D&Ri100 2018 published

By Steve Ducker14 June 2018

At first glance the d&ri100 for 2018 echoed its predecessor of the year before. Indeed, a drop in its total value of US$30 million when spread across so many companies could be viewed as encouraging given the challenges faced by the industry in the previous 12 months.

As ever the excitement was in the twists, turns and changing fortunes that brought this collection of global demolition contractors together.

Once again, US contractor NorthStar leads the d&ri100. But for a second consecutive year, there is less of a gap than there had been 12 months earlier.

d&ri100 web2

The d&ri100 lists the top global contractors by turnover

CEO Scott E State summed up the year as follows: “During 2017 we focused our business mix towards large opportunities we had in the coal ash remediation space.

“In addition, emergency response from the unprecedented storm season diverted resources to those segments.”

The result was a decrease in turnover of more than $75 million, and the figure for 2019 will be eagerly awaited.

Just as the top company stayed the same, so did the chasing pack.

Keltbray retained second place, increasing turnover by close to $50 million and more than halving the differential between NorthStar and itself in the process, with demolition playing a leading part in an overall turnover increase for the group of 15%.

Erith Contractors, in third, celebrated 50 years in business during 2017 and marked its progress with a series of high-profile demolition job in its native south east of England – including the World Demolition Award-winning Marble Arch place in London – and the similarly honoured bulk pharmaceutical plant project across the Irish Sea for Bristol Myers Squibb.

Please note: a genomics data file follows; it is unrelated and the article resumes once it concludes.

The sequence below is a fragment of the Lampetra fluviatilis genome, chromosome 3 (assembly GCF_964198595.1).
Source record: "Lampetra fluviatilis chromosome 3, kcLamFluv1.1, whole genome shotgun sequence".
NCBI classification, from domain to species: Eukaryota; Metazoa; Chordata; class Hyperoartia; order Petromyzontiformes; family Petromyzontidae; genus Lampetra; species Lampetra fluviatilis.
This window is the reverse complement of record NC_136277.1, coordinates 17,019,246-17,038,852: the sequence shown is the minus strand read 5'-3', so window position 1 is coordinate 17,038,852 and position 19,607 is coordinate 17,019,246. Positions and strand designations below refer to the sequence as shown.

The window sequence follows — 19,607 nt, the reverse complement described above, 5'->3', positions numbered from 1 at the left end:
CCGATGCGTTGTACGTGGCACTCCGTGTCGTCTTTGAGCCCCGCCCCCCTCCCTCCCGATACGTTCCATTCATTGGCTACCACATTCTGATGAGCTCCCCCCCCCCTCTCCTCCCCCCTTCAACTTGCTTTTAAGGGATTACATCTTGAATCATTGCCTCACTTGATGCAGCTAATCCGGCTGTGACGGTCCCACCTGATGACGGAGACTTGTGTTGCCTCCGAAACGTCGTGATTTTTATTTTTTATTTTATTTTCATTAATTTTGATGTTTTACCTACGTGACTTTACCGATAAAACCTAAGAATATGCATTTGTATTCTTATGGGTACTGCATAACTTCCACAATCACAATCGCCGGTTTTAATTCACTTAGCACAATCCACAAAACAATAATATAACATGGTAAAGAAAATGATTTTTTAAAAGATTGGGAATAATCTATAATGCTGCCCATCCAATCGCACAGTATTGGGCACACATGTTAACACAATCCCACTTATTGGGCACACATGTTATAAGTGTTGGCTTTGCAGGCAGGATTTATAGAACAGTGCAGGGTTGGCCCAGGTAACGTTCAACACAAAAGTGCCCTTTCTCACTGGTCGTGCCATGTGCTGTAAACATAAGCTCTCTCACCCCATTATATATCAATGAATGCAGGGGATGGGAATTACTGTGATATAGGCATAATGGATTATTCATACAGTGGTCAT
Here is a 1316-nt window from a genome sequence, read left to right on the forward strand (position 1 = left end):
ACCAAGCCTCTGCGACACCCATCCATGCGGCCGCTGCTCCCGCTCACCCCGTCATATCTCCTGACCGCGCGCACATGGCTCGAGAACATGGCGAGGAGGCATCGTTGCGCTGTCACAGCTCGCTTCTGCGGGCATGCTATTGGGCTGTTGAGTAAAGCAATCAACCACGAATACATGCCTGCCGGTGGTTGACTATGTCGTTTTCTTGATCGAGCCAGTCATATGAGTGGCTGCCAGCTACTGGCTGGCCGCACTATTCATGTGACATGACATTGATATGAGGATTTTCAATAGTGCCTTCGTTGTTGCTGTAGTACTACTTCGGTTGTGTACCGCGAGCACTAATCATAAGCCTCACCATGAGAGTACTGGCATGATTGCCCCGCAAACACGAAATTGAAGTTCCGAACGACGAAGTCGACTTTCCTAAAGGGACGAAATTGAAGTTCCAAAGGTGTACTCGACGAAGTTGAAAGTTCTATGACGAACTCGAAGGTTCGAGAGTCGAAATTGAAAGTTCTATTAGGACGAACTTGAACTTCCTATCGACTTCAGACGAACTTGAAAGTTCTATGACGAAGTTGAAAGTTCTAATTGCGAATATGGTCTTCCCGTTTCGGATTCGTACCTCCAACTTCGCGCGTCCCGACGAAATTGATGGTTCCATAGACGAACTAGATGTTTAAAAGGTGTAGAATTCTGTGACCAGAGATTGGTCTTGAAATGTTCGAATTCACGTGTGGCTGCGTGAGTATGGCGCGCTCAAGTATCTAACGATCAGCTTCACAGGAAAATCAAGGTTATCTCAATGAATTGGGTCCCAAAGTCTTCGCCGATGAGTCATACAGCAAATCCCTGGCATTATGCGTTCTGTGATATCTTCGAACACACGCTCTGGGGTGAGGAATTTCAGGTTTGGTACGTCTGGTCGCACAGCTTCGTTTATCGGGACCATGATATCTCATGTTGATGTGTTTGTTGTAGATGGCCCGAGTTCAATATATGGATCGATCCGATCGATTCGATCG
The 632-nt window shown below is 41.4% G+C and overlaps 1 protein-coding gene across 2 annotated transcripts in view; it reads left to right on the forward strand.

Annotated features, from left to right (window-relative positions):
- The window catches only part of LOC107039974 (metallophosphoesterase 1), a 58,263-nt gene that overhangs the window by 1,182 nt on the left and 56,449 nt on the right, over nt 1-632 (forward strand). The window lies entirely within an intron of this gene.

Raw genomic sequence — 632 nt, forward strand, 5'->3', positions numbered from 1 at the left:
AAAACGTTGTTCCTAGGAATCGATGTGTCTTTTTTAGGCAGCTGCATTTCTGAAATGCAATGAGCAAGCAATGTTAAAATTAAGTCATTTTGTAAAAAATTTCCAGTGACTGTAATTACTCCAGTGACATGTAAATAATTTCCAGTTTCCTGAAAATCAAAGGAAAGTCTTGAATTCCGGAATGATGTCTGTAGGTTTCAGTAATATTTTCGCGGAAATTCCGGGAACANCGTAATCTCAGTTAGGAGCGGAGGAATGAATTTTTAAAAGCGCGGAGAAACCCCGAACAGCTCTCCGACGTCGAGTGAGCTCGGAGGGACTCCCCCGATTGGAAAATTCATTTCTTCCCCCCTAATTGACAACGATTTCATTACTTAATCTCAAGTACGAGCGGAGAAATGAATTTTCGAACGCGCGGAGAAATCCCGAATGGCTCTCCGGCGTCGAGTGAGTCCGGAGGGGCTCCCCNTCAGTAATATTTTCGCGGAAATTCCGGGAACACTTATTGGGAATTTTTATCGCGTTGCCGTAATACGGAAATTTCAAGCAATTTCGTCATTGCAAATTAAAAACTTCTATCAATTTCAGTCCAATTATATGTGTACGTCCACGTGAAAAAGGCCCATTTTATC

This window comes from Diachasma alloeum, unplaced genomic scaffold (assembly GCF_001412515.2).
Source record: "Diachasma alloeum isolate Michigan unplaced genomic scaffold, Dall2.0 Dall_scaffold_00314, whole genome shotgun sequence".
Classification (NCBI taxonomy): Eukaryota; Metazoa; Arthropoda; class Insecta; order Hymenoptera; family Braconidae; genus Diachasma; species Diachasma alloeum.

The company backed this up with a £2 million ($2.7 million) investment in what it called “sustainable, technologically advanced plant”, adding that; “The past year has left us well placed to continue our better than best practice in 2018.”

The three positions below Erith were all US companies – with fourth-placed Brandenburg climbing two places and breaking the $200 million barrier in the process after a year that included the demolition of the retired 800 MW John Sevier fossil coal-fired power plant in Tennessee. This meant all the top six places were occupied by American or British businesses, but mainland Europe restored some sort of balance by filling three of the next four, including a 15% revenue rise for Netherlands-based Beelen Sloopwerken that took the company three places up the list to seventh.


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